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Author: pekinrobin Big gold star, 5000 posts Old School Fool Add to my Favorite Fools Ignore this person (you won't see their posts anymore) Number: of 76418  
Subject: Can I have an IRA if I have a KEOGH? Date: 2/16/2001 8:13 PM
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Can someone point me to a place where I can get this question answered? I am self-employed and I have a KEOGH. Every year I put the max allowable contribution in the KEOGH. This year I had a terrible year in my business and had a very low income. So the max I can put in my KEOGH is also very low.

I noticed when doing my partner's income tax this year that since his AGI was below 42K after putting the max in his employer's retirement plan, he was also allowed to contribute to his IRA this year.

Can I do the same thing even though I am my own employer? Thank you if you can point me to the right publication. I have a great deal of trouble getting sense out of the IRS and have no faith they will answer my question before April. 16. Usually whenever I've had a question I've had to find my own answer and then prove it to them. :-(

Unfortunately I am in a very specialized line of business and there are no accountants in my area that can do my taxes properly. There are damn few in the nation that do them in my area, and none that I know of that I can afford. So I don't know how to ask what seems like, should be, a simple question.
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Author: TMFPixy Big gold star, 5000 posts Add to my Favorite Fools Ignore this person (you won't see their posts anymore) Number: 27955 of 76418
Subject: Re: Can I have an IRA if I have a KEOGH? Date: 2/17/2001 6:50 AM
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Greetings, Pekinrobin, and welcome. You asked:

Can someone point me to a place where I can get this question answered? I am self-employed and I have a KEOGH. Every year I put the max allowable contribution in the KEOGH. This year I had a terrible year in my business and had a very low income. So the max I can put in my KEOGH is also very low.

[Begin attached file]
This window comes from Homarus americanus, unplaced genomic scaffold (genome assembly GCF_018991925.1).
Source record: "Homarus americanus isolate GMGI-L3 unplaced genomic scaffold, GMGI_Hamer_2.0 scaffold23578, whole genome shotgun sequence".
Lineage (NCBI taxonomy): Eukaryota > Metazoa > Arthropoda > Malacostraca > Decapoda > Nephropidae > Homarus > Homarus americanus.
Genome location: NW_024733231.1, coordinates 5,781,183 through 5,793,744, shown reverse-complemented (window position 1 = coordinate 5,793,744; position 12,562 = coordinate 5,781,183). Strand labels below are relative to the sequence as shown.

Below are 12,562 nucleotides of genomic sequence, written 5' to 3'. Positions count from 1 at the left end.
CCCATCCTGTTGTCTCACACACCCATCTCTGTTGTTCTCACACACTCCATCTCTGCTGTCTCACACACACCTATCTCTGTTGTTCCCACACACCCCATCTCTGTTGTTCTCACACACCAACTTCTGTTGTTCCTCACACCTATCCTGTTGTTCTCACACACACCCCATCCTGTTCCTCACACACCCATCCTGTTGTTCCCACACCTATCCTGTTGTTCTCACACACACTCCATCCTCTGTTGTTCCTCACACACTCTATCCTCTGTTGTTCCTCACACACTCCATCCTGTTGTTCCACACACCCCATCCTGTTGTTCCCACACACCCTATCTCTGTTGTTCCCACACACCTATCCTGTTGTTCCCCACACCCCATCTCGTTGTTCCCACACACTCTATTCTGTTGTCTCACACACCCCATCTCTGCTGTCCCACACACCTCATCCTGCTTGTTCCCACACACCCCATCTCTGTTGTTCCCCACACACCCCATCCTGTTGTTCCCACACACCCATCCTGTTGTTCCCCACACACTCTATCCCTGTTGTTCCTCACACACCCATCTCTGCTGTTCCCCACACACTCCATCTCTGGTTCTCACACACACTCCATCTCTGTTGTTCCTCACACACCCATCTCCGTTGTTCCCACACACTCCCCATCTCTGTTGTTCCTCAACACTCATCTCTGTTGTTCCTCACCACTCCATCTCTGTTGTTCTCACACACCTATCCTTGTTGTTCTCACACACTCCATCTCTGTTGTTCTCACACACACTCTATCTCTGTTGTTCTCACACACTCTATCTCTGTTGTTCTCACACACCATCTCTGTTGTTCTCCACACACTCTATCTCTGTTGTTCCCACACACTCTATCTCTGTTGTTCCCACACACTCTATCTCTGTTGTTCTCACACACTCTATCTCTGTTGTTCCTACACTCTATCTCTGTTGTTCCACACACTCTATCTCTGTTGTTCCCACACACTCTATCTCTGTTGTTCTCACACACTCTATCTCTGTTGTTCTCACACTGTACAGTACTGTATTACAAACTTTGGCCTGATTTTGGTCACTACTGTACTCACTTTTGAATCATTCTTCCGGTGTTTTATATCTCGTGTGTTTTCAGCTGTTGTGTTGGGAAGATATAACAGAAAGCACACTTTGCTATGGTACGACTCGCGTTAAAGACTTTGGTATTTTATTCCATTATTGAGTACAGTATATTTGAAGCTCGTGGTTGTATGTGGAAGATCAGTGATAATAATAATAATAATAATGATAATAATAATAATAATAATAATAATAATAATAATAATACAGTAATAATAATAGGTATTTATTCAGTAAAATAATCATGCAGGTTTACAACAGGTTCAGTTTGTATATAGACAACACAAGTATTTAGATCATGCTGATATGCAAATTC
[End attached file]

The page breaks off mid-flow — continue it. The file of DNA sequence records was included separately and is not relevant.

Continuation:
I noticed when doing my partner's income tax this year that since his AGI was below 42K after putting the max in his employer's retirement plan, he was also allowed to contribute to his IRA this year.

Can I do the same thing even though I am my own employer? Thank you if you can point me to the right publication.


You will find the answer in our IRA area at http://www.fool.com/money/allaboutiras/allaboutiras.htm and in IRS Publication 590 (Individual Retirement Arrangements) available at http://www.irs.ustreas.gov/forms_pubs/pubs.html.

Even if you have a Keogh, as a single filer you may contribute to a deductible traditional IRA for tax-year 2000 when your AGI is $42K or lower. Between $32K and $42K part of the contribution is deductible. Above $42K nothing is. The same range for joint filers is $53K TO $63K.

Want to see if you're eligible? Check out our nifty, new IRA contribution calculator at http://www.fool.com/ira/2001/ira.htm?ref=prmptp

Regards..Pixy

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Author: ggaudzels One star, 50 posts Add to my Favorite Fools Ignore this person (you won't see their posts anymore) Number: 27956 of 76418
Subject: Re: Can I have an IRA if I have a KEOGH? Date: 2/17/2001 8:09 AM
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Dear Pixy,
I'm above 63 K in income and can only make nondeductible IRA contributions. If I set up a nondeductible IRA account, when I distribute would I have to count my deductible SEP IRA distributions to figure out how much is taxable and how much is return of principal? Or can I just count my nondeductible IRA separate to figure out how much is taxable and how much is return of principle?

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Author: TMFPixy Big gold star, 5000 posts Add to my Favorite Fools Ignore this person (you won't see their posts anymore) Number: 27958 of 76418
Subject: Re: Can I have an IRA if I have a KEOGH? Date: 2/17/2001 10:11 AM
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kGreetings, ggaudzels, and welcome. You asked:

I'm above 63 K in income and can only make nondeductible IRA contributions. If I set up a nondeductible IRA account, when I distribute would I have to count my deductible SEP IRA distributions to figure out how much is taxable and how much is return of principal? Or can I just count my nondeductible IRA separate to figure out how much is taxable and how much is return of principle?

If you make those nondeductible contributions to a traditional IRA, then yes, you would use your SEP IRAs to determine the taxable part of any distribution because the SEP-IRA is a traditional IRA.

However, if all I could make is a nondeductible contribution,then I wouldn't use a traditional IRA at all. I would use a Roth while I was in the AGI range to do so. Roth earnings would never be taxed (and neither would the contributions) provided I am over 59 1/2 and the account has been open for five tax-years when I take those earnings. In a traditional IRA, the earnings always get taxed, and a part of any withdrawal will always be taxed as well. You don't have that problem with a Roth.

Regards..Pixy

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